Queen City Jack Knife 3 3/8" circa 1933-40
Queen City Jack Knife made circa 1933-40.
Has early Winterbottom Bone handles. The mark side has a center pin crack.
The main blade has no snap. Good snap on the pen blade.
Measures 3 3/8" in the closed position.
This pattern would later become Queen's barlow pattern. Notice the slight hump on the pivot bolster. This is done to line the tangs up with the bolster.
I would grade this knife as NKCA very good.
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Knives are graded to the NKCA standards below....
Pristine mint: Knives in this category must be flawless, and must have additional characteristics that set them apart from mint. They could have an unusually good fit for example.
Mint: This would be a knife that has never been carried, never sharpened, never used, and does not have rust problems of any kind.
Near Mint: There must be nothing wrong with a near mint knife. It should “walk and talk” and must have most of the original polish visible on the blades. Very light sharpening would be acceptable, but the blades must be full. It can have some light rust spots, but no deep rust pits. Some light carry scratches are permitted on the outside as well.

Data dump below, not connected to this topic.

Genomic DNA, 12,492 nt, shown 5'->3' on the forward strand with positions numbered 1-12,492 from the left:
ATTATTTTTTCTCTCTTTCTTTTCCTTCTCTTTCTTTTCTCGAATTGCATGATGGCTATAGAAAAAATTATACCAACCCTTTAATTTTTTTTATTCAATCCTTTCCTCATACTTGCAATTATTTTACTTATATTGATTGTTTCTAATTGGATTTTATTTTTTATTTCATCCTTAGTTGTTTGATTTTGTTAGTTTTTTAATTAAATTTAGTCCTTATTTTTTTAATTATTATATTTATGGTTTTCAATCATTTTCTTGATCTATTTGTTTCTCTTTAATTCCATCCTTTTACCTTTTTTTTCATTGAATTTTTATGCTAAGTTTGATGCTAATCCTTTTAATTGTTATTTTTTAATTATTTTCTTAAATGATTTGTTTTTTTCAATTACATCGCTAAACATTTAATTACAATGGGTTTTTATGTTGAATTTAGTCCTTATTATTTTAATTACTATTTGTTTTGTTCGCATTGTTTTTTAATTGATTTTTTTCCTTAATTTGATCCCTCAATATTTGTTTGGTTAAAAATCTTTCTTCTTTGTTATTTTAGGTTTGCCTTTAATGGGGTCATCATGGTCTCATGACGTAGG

Excellent: Knives in this condition would include solid, lightly used knives. There may be a bit of blade wear (no more than 10%). Some tarnish and light pitting would be acceptable. Blades should snap well, and the tang mark should be clear.
Very Good: Knives in this category are generally fairly well used knives. There may be blade wear of up to 25%. The blades should still be sound, but one or more may be slow. The stamping should be readable, but may be faint. The handles may have cracks and wear, but shouldn’t have major chipping. The knife might also have some rust pitting and tarnish.
Good: Knives in good condition must still be useable as a working knife. Blade wear may be between 25-50%. There might be chips in the handle or blade. Blades may be slow with deep pits and rust. You should still be able to make out the maker of the knife by shield or tang stamp.
Poor: A poor knife is generally only good for parts. The blades might be less than 50%, extra lazy or even broken. Tang marks are generally barely legible, and the handles may be chipped.
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Item # 31862
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